Appliqué is a very popular style of quilting, which is basically sewing fabric onto fabric. On the quilt top, pieces of fabric are added, so it is almost like a fourth layer of quilting.

Motif is a style of quilting in which the blocks have a certain theme. For example, the quilt created by Gladys Hewson (above) has a butterfly motif.

CLAYTON MCLAIN MEMORIAL MUSEUM (ALL RIGHTS RESERVED)
Events, Museum

4. Keepsake Quilt

On Sunday, July 17 the museum hosted “Quilt Walk”, an indoor / outdoor exhibit that included heritage quilts from the CMMM collections and more recent items created by local crafters. For those of you who weren’t able to attend, we’d like to show you, over the next week or so, the beautiful handiwork we had on display.


From CMMM, 1998.P.115:

Quilt was made by Minnie Rorke (Scoular), Bertha Ann Brown (Scoular), and their mother, Elizabeth Bell Scoular (Foster) at their home in Galbraith, Ontario in 1911. It was brought to the Cut Knife area when Elizabeth came west to the Baldwinton district in 1912. After her death it was left at the home of her son, Robert John Scoular (1883 – 1969) and mother, Libbie Scoular (Wood) (? – 1977) in the Gallivan district. Robert’s daughter, Beth Piche (Scoular) donated it to the museum.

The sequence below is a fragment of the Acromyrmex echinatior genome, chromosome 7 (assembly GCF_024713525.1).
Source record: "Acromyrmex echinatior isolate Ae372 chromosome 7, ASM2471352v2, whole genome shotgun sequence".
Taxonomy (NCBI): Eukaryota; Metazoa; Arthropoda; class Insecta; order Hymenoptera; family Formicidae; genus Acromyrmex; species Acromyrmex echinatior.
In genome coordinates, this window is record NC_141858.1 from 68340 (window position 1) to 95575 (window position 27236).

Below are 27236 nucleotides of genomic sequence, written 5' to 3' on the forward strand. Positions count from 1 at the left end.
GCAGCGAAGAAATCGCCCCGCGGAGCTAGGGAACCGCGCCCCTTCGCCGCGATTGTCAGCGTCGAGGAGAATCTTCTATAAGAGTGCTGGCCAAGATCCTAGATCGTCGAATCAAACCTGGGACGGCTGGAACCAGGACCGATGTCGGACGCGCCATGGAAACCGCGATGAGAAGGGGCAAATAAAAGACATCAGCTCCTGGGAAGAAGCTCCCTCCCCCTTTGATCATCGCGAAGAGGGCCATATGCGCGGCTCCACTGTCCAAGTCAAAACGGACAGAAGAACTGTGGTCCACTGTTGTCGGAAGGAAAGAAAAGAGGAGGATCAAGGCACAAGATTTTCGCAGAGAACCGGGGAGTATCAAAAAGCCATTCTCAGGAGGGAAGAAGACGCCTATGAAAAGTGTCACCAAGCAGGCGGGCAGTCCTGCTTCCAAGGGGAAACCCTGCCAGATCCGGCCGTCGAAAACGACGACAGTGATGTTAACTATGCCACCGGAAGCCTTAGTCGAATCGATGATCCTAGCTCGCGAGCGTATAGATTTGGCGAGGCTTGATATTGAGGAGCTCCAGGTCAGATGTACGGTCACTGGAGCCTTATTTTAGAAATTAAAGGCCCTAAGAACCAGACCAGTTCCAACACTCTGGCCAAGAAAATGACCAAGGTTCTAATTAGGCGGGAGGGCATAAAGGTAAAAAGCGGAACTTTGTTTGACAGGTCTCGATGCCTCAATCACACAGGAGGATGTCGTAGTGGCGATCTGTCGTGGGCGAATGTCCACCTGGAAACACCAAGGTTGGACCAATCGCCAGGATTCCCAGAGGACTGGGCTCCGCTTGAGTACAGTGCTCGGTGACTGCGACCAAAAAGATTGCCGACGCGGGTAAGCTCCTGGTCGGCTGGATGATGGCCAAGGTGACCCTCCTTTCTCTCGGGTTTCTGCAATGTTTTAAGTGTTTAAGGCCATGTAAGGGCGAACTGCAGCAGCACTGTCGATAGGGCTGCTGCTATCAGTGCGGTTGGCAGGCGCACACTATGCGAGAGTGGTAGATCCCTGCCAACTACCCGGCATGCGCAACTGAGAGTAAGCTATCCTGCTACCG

quilt crafted approx 1911
Crafted by the Scoular family in Ontario 1911.

LEAVING DEAR FRIENDS & LOVED ONES

Excerpt from “Timeline of Quilting History” compiled and written by the Clayton McLain Memorial Museum:

While the men talked eagerly of overcoming challenges and settling on the abundant rich farmland awaiting them, the womenfolk were all too aware of the dangers and hardships that lay ahead. Another factor that made pioneer women more reluctant about migrating west was their close ties with women friends and family. Most likely these dear friends would never see each other again. To ease this separation, friendship quilts were sometimes made for the woman leaving for westward lands. A friendship quilt served as a remembrance of dear ones let behind.

– CLAYTON MCLAIN MEMORIAL MUSEUM (ALL RIGHTS RESERVED)